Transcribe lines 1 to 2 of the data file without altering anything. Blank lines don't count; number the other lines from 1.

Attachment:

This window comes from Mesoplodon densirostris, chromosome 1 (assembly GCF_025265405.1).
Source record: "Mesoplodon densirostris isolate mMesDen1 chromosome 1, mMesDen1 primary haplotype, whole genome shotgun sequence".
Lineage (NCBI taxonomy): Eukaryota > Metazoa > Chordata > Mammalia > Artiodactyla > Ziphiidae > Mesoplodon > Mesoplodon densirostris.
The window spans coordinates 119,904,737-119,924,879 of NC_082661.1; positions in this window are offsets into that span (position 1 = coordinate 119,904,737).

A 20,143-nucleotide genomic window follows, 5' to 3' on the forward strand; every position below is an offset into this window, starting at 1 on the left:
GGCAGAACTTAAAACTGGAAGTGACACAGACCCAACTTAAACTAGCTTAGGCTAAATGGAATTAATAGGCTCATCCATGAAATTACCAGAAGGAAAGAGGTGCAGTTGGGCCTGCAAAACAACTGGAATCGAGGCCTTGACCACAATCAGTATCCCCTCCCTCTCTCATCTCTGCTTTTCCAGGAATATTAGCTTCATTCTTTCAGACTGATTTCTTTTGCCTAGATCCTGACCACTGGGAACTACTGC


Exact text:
This window comes from Mesoplodon densirostris, chromosome 1 (assembly GCF_025265405.1).
Source record: "Mesoplodon densirostris isolate mMesDen1 chromosome 1, mMesDen1 primary haplotype, whole genome shotgun sequence".